Multiple alternative causes could explain vertebral deformations in fish, such as water temperature and turbulence (Reyes Corral & Aguirre, 2019), exposure to infectious organisms (Madsen, Arnbjerg & Dalsgaard, 2001), along with other physical, chemical, and nutritional factors (Gjerde, Pante & Baeverfjord, 2005; Madsen, Arnbjerg & Dalsgaard, 2001). Likewise, vertebral deformities, such as fusions and compressions, can occur during the embryonic period and increase throughout the life cycle (De Clercq et al., 2017). Thus, we can not discard that these factors may exert some influence on this population. On the other hand, the VVSP is a conservation unit that guarantees the preservation of natural ecosystems, while Furna 2 in particular is very isolated, precluding regular human contact with animals (IAP, 2004). Although we do not know how long this population has been isolated, a lack of obvious external causes indicates that we should focus on genetic factors as the primary source of observed malformations. From the last report (Gross et al., 2004) to the new registries, at least 15 generations have passed, revealing the heritability and recurrence of malformed phenotypes. Thus, inbreeding and restricted gene flow (Artoni et al., 2006) would greatly elevate extinction risk in this population. Also, loss of genetic diversity has been reported in Furna 2 using the D-loop mtDNA region and RAPD markers (Matoso, Artoni & Galleti Jr, 2004; Matoso et al., 2010), when compared to populations with gene flow.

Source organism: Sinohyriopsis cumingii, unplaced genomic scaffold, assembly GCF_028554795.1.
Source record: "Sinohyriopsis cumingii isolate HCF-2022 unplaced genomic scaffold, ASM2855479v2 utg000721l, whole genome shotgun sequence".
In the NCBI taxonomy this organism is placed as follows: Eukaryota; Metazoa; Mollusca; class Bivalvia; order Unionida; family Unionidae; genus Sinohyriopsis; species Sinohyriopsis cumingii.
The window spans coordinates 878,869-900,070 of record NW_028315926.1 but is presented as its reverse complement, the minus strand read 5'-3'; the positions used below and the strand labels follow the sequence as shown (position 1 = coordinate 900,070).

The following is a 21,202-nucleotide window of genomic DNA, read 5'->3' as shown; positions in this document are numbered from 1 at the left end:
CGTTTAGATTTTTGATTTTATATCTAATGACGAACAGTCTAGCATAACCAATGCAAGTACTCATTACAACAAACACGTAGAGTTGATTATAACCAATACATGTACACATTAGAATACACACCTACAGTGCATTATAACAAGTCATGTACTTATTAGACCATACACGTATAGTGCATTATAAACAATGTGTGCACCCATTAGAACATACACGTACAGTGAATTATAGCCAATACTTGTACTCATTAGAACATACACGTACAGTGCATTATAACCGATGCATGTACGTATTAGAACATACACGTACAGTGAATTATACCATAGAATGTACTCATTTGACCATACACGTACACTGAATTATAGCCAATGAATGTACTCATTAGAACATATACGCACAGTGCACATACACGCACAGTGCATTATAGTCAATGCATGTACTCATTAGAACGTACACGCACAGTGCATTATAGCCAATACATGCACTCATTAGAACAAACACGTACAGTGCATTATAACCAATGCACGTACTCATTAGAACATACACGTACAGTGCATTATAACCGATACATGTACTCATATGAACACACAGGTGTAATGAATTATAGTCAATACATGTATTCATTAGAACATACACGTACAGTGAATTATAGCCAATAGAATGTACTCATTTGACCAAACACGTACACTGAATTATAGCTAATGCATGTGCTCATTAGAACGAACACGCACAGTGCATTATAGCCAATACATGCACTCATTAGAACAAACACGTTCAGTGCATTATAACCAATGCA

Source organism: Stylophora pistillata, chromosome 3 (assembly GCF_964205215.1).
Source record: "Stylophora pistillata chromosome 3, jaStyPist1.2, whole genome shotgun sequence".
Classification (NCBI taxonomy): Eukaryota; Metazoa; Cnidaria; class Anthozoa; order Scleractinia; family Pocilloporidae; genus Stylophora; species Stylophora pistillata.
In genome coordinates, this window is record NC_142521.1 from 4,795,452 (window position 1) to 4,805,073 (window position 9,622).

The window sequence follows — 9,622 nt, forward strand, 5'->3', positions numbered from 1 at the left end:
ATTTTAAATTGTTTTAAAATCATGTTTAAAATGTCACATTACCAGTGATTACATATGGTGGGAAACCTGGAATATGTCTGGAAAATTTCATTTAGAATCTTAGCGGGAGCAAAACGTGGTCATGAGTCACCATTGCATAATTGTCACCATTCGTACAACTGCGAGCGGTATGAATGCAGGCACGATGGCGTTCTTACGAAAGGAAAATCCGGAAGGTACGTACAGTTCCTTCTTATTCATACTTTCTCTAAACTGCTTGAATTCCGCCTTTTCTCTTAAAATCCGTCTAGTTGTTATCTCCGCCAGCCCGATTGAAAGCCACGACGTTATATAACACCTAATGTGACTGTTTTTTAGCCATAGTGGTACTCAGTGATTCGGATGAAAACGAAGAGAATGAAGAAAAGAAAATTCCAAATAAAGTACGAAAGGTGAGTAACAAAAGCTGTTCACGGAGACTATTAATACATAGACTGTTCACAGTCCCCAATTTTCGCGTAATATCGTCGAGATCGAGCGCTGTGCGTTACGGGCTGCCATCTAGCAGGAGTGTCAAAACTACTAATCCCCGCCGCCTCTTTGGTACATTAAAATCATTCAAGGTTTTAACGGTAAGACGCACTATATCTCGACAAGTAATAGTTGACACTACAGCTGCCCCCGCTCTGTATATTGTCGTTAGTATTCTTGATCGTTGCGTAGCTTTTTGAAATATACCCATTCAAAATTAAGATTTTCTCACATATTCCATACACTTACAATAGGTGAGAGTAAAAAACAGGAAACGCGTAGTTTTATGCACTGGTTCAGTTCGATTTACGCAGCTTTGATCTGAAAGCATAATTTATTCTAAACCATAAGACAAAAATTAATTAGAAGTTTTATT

The causes of skeletal deformities comprise a still misunderstood and controversial issue in wild fish populations. The integration of several disciplines can generate valuable data about the nature of these malformations, mainly in non-model species, under conditions such as those seen here with P. aff. fasciatus. Some explanations of a genetic nature can be discussed as possible causes of vertebral malformations as well as the effect of inbreeding. From this perspective, only the reproduction of these lambaris under laboratory conditions can provide accurate information about the origin of these malformations. In light of our findings, we recommend the Furna 2 population as a novel and highly suitable model for evo-devo studies.

Supplemental Information

Biometric parameters.

DOI: 10.7717/peerj.12239/supp-1